Visiting hours are 9 to 5 and if I show up at 10 past 6
Well I already know that you’ll find some way to sneak me in –AMorissette
Think back to August. In those long forgotten times there was far more dark cloud than silver lining in Manchester United’s outlook for the coming season. On the pitch the club was sluggish, struggling to score, looking shaky at the back. Off the pitch the media harried the manager over the lack of a major signing. Hope and Optimism were off in a pub somewhere in Beswick drowning themselves in Guinness and Macallan.
Between matches an increasingly desperate Louis van Gaal retreated into the darkest recesses of Old Trafford to stare into a dark, polished stone. The enchanted globe allowed him to scout players all over Europe as he sought a striker to solidify his young squad’s attack. An image of Harry Kane going through his paces at the Spurs training ground would shift to the Allianz Arena where Thomas Müller was working his magic with Bayern. Then Munich would fade, replaced by the form of a young Spaniard named Pedro coming off the bench at the Camp Nou to show his class and give Neymar, Messi, or Luis Suarez a breather at the end of a Blaugrana tilt. LvG grew steadily confident the last was the player to sign. Suddenly though the globe would go black and another strong mind would wrest control of the stone from the United manager. Flames would frame the blackness and a foreboding shape would fill Van Gaal’s gaze. The figure would coalesce into the form of a dark lord wearing a suit, tie, and wireless specs.
“David de Gea is mine,” the dark lord would command in a crisp Castilian accent. “You will sell him to me!”
Whenever the specter commandeered the stone Van Gaal had to summon every ounce of willpower to tear himself away, such was the power and influence of the evil master of Real Madrid. These intrusions filled the Dutchman with fear. He could not afford to lose his three time player of the year. United’s squad was not yet strong enough. Nonetheless it soon became evident the young keeper knew of the dark lord’s interest and was eager to go into the service of the black tower of Bernabeu. Desperate to keep his number one Van Gaal put him under guard and resolved not to let him on the pitch until the transfer window closed, after which the dark lord would temporarily lose the power to bring the player to the black land of Madrid.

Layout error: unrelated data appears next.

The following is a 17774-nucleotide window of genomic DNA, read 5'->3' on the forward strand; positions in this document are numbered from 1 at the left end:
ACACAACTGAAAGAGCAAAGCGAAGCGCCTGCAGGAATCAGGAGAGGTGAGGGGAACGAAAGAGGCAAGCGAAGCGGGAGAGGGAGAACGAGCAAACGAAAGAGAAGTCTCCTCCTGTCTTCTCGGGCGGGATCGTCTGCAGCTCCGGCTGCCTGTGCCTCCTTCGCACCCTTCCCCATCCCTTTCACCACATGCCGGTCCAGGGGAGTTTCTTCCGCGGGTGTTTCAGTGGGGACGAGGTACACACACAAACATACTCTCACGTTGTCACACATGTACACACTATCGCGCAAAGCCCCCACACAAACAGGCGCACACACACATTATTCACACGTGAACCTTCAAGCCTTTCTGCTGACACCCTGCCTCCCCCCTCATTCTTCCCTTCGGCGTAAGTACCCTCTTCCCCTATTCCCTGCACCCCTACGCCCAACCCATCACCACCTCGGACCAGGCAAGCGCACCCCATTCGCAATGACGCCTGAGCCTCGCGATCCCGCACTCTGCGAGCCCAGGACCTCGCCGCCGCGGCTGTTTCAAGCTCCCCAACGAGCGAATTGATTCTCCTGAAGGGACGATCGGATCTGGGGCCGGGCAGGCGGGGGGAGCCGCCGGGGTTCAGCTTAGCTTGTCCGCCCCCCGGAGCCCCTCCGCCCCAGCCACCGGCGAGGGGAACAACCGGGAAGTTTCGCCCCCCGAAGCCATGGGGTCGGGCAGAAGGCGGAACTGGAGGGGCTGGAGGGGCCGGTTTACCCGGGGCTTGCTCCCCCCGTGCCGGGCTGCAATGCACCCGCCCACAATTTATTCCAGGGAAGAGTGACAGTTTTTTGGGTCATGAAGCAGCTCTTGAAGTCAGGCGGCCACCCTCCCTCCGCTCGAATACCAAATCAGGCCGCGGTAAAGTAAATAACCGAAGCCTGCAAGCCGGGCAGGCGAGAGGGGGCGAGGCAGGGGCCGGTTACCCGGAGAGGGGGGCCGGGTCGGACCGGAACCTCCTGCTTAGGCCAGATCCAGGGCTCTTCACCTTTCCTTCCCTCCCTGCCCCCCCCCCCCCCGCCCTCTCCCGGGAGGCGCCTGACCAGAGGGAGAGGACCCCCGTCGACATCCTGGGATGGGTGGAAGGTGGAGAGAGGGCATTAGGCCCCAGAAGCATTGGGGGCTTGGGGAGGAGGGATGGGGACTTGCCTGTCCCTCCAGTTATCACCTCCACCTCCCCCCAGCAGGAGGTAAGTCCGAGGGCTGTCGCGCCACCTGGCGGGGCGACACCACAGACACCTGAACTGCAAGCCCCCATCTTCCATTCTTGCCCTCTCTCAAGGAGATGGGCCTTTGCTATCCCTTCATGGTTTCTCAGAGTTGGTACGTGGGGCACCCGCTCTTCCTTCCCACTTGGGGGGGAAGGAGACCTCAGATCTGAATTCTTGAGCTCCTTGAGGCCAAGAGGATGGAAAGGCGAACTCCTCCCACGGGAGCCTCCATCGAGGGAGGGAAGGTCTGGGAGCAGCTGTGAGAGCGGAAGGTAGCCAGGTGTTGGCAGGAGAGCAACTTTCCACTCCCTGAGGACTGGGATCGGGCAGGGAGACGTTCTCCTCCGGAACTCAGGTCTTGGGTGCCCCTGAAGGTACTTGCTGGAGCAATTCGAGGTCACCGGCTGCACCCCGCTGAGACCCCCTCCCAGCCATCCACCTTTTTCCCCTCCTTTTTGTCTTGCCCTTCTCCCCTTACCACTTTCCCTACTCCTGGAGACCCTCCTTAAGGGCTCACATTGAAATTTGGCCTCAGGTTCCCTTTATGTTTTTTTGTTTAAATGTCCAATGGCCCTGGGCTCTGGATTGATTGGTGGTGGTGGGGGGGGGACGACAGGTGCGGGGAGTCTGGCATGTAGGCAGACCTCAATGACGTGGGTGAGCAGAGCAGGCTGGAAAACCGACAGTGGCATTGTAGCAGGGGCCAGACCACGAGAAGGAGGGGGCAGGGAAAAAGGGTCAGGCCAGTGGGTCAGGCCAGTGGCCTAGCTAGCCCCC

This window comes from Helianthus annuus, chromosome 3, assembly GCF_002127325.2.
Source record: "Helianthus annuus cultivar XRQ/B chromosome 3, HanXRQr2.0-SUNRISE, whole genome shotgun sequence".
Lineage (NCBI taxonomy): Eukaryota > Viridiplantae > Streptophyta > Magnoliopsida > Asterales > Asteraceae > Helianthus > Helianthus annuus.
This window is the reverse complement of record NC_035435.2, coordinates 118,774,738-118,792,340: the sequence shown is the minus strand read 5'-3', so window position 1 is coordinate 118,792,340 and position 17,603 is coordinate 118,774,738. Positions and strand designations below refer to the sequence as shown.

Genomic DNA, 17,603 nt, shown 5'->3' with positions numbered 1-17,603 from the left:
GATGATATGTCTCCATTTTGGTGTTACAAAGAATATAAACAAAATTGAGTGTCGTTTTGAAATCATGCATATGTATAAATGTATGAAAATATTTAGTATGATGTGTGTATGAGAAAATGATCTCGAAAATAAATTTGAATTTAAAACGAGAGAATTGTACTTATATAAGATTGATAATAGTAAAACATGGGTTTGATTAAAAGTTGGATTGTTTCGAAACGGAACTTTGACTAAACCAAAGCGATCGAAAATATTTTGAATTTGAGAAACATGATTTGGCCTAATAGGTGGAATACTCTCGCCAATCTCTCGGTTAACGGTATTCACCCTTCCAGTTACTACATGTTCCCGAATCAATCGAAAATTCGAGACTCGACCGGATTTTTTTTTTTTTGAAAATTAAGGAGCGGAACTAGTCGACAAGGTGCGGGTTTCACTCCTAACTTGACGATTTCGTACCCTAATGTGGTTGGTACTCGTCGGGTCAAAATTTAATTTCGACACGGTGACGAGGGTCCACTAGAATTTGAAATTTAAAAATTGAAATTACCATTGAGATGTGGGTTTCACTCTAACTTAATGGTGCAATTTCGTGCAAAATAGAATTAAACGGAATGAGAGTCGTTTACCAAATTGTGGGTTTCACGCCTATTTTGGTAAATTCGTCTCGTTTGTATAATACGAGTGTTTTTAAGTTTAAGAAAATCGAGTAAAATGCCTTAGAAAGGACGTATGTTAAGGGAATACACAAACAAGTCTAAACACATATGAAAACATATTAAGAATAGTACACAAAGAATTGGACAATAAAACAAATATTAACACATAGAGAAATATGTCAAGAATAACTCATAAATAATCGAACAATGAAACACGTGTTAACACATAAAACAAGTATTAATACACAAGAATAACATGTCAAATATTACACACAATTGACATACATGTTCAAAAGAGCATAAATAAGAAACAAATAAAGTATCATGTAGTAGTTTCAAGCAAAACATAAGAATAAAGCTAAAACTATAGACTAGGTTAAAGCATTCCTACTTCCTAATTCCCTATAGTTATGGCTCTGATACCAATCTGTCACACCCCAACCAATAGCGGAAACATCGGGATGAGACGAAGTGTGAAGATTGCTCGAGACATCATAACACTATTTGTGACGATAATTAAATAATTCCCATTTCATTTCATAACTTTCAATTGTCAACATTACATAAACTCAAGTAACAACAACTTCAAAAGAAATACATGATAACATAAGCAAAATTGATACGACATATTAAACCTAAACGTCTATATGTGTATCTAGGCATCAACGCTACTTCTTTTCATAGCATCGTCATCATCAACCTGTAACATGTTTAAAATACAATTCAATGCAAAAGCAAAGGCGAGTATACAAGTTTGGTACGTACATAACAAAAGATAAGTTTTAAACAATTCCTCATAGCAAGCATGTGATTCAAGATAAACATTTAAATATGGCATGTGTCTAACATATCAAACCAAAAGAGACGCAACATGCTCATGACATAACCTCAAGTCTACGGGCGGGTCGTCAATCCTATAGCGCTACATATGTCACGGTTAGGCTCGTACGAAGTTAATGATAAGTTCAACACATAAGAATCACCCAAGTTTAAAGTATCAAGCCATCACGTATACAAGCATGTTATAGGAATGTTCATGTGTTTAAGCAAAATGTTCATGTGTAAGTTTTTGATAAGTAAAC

However the Argentinian replacement the manager signed to cover for his young dreamer only exposed the uncertainties in the squad’s rearguard. As well, while Van Gaal was distracted by the sorceries emanating from Madrid, the malicious little troll known as the Special One lured United’s coveted forward Pedro to his stronghold under Stamford Bridge. At the same time the masters at Bayern made it abundantly clear their talisman Müller would not be changing alliances and Spurs refused all advances for their young warrior Kane.
The picture was bleak. It appeared United would have to begin the season with only their captain Rooney to lead the line and he was suffering his worst form in memory. If there was an undiscovered hero out there, a young warrior from a tiny kingdom, LvG would have to look deep into the stone, finding the courage to resist the dark lord of Madrid. Otherwise the club’s best hope would be to tread water, maintaining a place in the top four of the Premier League table and putting any dreams of a title in Van Gaal’s sophomore season, something he had accomplished at both Barcelona and Bayern in his spells there, out of their minds.